Generally well known among orchid growers but not commonly grown Coelogyne fragrans always evokes attention because of its name and the expectation of beautiful perfume (Mine does not have much perfume !). It is free flowering with erect, neat, open, long-lasting flowers. It comes from a wide range of altitudes in PNG and Irian Jaya from as low as 100m up to 2000m where it grows on trees.

Coelogyne fragrans is reported to hybridise naturally with Coelogyne carinata, both very variable plants anyway. The main distinguishing factor is that Coel fragran's column has more colouring and a disctinct orange margin to its column hood. Coelogyne carinata's column tends to be more uniform in colour and lacks the orange. Note the pod (bottom, right) in image above.

Cultivation Suggestions: It is very adaptable but avoid frosts completely. Provide partial shade, lots of humidity and water well. It is hardy and easy to grow in intermediate to warm conditions. The potting mix should be very free draining, as with all epiphytes. Plants that grow on tree trunks or limbs are not likely to ever experience water-logging because they are often attached to a vertical or sloping limb. Many, especially those with thick roots, can absorb water by stretching out into the surrounding air. However, if they dry out, it is sometimes difficult to get the roots properly wet as the water will simply run off. In many areas in nature the rain can get near to constant and the debris around the orchid roots will get wet and the aerial roots will absorb lots of moisture.

When applying this to potted orchids, too often they get a splash with the hose, water runs through the bottom of the pot and its time to do the next pot. Undoubtedly, the best technique is to soak each pot in a bucket of water for a period (even up to an hour or longer). If you only have a handful of orchids this is a perfect method. Unfortunately, it's not practical if you have lots of orchids so it becomes necessary to water longer and lighter with a hose to achieve the damp potting mix. Ironically, too often a 'well-watered' orchid dies because in reality it is suffering from drought - the water has run straight through the pot without wetting anything!

A good skill to learn is to be able to judge the weight of the potted plant by lifting it in your hand. I found this seemingly easy and obvious task really difficult at first (and, in my brashness, irrelevant!). Now, I can't recommend this skill highly enough. Practise, practise, practise. So often I lift up a pot on the same day that I have watered and realise it needs more water.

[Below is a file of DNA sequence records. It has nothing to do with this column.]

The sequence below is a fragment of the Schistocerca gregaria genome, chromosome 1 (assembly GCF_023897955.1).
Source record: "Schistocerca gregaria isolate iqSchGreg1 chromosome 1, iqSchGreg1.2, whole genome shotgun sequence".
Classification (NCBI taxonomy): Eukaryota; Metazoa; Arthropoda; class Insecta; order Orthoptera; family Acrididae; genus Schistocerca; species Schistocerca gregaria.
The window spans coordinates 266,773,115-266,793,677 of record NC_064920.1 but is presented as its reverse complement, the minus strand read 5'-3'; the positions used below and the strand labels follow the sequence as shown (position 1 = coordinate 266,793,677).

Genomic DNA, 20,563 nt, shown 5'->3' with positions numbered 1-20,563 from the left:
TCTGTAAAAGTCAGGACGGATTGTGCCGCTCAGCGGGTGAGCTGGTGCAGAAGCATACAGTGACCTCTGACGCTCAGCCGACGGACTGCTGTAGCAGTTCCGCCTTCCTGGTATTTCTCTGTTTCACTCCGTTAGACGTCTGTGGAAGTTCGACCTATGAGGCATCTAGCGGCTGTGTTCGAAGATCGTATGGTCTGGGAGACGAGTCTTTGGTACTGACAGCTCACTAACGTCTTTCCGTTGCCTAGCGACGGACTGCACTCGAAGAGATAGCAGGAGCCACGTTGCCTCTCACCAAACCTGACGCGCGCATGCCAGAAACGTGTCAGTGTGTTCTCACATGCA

If you have automatic irrigation/sprinkler systems, always do random weight checks as you wander through your collection. Some plants may have been sheltering under a large leaf and missed out on their share of water - especially if using a sprinkler system.

If a lifted pot feels heavy it generally indicates the potting mix has broken down and become soggy. Tip the plant out of its pot and check the mixture.

The above lifting skill and correct watering is a lot easier to pick up if all your orchids are potted in the same type of mix.

Finally on watering, if you learn the lifting technique you will soon learn how often to water your plants and not need to rely on mindless rules that say 'once a week' or 'every fortnight'.

Negatives:  The pale green of the sepals and petals tend to mute the colour of the flower and tend to slide it into a slightly lower group than the more popular large, white flowering, erect Coelogynes.

Rating: ♦♦♦♦ This orchid certainly won't disappoint and should be one put on the shopping list.

Sometimes sold as: Coelogyne carinata with which it is frequently confused.

Varieties: None known but the flowers show a big range of variation.


1. Coel Edward Pearce (R Pearce, 1995) - using Coelogyne mooreana as the pollen parent

2. Coel Neroli Cannon (D.M. Cannon, 1981) - using Coelogyne speciosa as the pod parent. I have also remade this hybrid (Coel Neroli Cannon 'Kirribilli') using a more floriferous variation of Coel fragrans.

3. Kirribilli John Davies (Kevin Dawes 2016) using Coelogyne calcicola as the pod parent.

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